"Because of their size and the compound found in tea, the nanoparticles remain at the tumor sites," Upendran said. "This helps the nanoparticles maintain a high level of effectiveness, resulting in significant tumor volume reduction within 28 days of treatment."

In the current study, the team tested the nanoparticles on mice. Prior to human trials, the scientists will study the treatment in dogs with prostate cancer. Prostate cancer in dogs is extremely close to the human form of the disease.

"When it comes to drug discovery, MU is fortunate because we have a combination of experts in cancer research, animal modeling, isotope production and nanomedicine, and state-of-the-art research infrastructure to take discoveries from 'the bench to the bedside' and never leave campus," Katti said. "For example, we developed the nanoparticles here at our research reactor, which is one of the few places in the world that produces therapeutic, clinical grade radioisotopes. We then tested the radioactive in small animals in collaboration with other radiology researchers using testing facilities located at the Harry S. Truman Veterans Hospital. Our next steps include partnering with the College of Veterinary Medicine to treat larger animals with the hopes of having human clinical trials, held on our campus, soon."

Katti, Cutler, Kannan, Upendran and Caldwell were joined in the study by Ravi Shukla, Nripen Chanda and Ajit Zambre, all from the Department of Radiology.

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User comments : 4

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kevinrtrs
1.7 / 5 (3) Jul 16, 2012
Excellent work! I know, this doesn't add anything to the article but it really is good news for many, many people otherwise doomed to high levels of stress and anxiety because of prostrate cancer. Stunning stuff.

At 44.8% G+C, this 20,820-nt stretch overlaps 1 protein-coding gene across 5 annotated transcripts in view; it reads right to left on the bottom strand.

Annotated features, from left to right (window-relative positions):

cisono
1 / 5 (1) Jul 16, 2012
It is actually crazy the way chemo has been applied "blindly" and by "brute force" to the body of cancer patients for so many years. It makes no sense whatsoever.

Similar work (using different targeting mechanisms) has been used in some complementary health clinics for years and has saved many lives so far! It is mind-boggling and disgusting that such ideas did not become commonplace in "mainstream" cancer treatment decades ago.
antialias_physorg
not rated yet Jul 17, 2012
that such ideas did not become commonplace in "mainstream" cancer treatment decades ago.

Like with any technology: you first do it crudely and only gradually do you develop refined techniques that optimize the process. Hindsight is 20/20 and there is always someone who will say later on "but we could have done it perfectly from the start!".
Medical studies take a lot of time. Especially cancer mortality studies can take decades. Jumping to conclusions has never helped in science so far, so you'll probably have to get to grips with the fact that real science is not like in the movies where they slap together a new type of hyperdrive in 5 minutes.
FastEddy
not rated yet Jul 17, 2012
This does lend credence to those "cures" associated with Gold injections for arthritis and reported efforts of Alchemists to extend lifespans, all anecdotal evidence for sure. ... What kinds of tea? Oolong? Green tea? ... Gold particles: but how small? Single atoms? Clusters of how many atoms? A mix of radioactive Gold and "regular" Gold atoms? Is it 195Au (186 day half life)? Is it a mix of 195Au, 196Au, 197Au (stable)?... And in what proportions, tea to Gold?